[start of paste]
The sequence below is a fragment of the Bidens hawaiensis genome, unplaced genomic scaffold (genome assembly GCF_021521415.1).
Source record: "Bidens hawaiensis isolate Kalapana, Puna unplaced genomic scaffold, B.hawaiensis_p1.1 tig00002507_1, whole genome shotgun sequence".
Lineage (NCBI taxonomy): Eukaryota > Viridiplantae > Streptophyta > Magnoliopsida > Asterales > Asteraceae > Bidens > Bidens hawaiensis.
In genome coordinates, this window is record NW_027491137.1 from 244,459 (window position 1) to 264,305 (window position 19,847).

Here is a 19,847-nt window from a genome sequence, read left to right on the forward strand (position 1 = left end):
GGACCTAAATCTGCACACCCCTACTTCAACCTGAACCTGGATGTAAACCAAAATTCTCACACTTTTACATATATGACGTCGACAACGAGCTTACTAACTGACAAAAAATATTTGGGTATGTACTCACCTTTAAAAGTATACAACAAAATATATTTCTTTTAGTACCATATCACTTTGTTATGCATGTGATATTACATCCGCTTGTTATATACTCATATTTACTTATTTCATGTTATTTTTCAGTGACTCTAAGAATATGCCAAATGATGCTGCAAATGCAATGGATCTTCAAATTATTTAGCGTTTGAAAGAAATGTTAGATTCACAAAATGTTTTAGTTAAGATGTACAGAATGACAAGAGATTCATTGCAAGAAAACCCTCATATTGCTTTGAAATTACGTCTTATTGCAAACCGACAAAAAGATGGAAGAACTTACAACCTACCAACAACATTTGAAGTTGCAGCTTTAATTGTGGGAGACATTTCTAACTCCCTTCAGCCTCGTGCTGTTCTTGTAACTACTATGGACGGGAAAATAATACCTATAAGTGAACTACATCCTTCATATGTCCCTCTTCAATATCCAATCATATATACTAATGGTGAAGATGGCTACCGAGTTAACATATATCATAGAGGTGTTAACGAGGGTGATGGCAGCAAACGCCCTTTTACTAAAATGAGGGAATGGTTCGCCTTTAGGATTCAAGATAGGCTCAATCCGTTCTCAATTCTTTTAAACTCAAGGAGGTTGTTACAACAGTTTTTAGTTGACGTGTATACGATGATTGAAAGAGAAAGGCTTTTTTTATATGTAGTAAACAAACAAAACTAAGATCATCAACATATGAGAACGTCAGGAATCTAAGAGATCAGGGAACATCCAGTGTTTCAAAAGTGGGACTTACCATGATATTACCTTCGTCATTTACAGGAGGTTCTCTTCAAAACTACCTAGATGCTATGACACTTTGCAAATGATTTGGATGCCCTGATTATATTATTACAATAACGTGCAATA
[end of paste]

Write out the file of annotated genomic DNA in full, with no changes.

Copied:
The sequence below is a fragment of the Bidens hawaiensis genome, unplaced genomic scaffold (genome assembly GCF_021521415.1).
Source record: "Bidens hawaiensis isolate Kalapana, Puna unplaced genomic scaffold, B.hawaiensis_p1.1 tig00002507_1, whole genome shotgun sequence".
Lineage (NCBI taxonomy): Eukaryota > Viridiplantae > Streptophyta > Magnoliopsida > Asterales > Asteraceae > Bidens > Bidens hawaiensis.
In genome coordinates, this window is record NW_027491137.1 from 244,459 (window position 1) to 264,305 (window position 19,847).

Here is a 19,847-nt window from a genome sequence, read left to right on the forward strand (position 1 = left end):
GGACCTAAATCTGCACACCCCTACTTCAACCTGAACCTGGATGTAAACCAAAATTCTCACACTTTTACATATATGACGTCGACAACGAGCTTACTAACTGACAAAAAATATTTGGGTATGTACTCACCTTTAAAAGTATACAACAAAATATATTTCTTTTAGTACCATATCACTTTGTTATGCATGTGATATTACATCCGCTTGTTATATACTCATATTTACTTATTTCATGTTATTTTTCAGTGACTCTAAGAATATGCCAAATGATGCTGCAAATGCAATGGATCTTCAAATTATTTAGCGTTTGAAAGAAATGTTAGATTCACAAAATGTTTTAGTTAAGATGTACAGAATGACAAGAGATTCATTGCAAGAAAACCCTCATATTGCTTTGAAATTACGTCTTATTGCAAACCGACAAAAAGATGGAAGAACTTACAACCTACCAACAACATTTGAAGTTGCAGCTTTAATTGTGGGAGACATTTCTAACTCCCTTCAGCCTCGTGCTGTTCTTGTAACTACTATGGACGGGAAAATAATACCTATAAGTGAACTACATCCTTCATATGTCCCTCTTCAATATCCAATCATATATACTAATGGTGAAGATGGCTACCGAGTTAACATATATCATAGAGGTGTTAACGAGGGTGATGGCAGCAAACGCCCTTTTACTAAAATGAGGGAATGGTTCGCCTTTAGGATTCAAGATAGGCTCAATCCGTTCTCAATTCTTTTAAACTCAAGGAGGTTGTTACAACAGTTTTTAGTTGACGTGTATACGATGATTGAAAGAGAAAGGCTTTTTTTATATGTAGTAAACAAACAAAACTAAGATCATCAACATATGAGAACGTCAGGAATCTAAGAGATCAGGGAACATCCAGTGTTTCAAAAGTGGGACTTACCATGATATTACCTTCGTCATTTACAGGAGGTTCTCTTCAAAACTACCTAGATGCTATGACACTTTGCAAATGATTTGGATGCCCTGATTATATTATTACAATAACGTGCAATA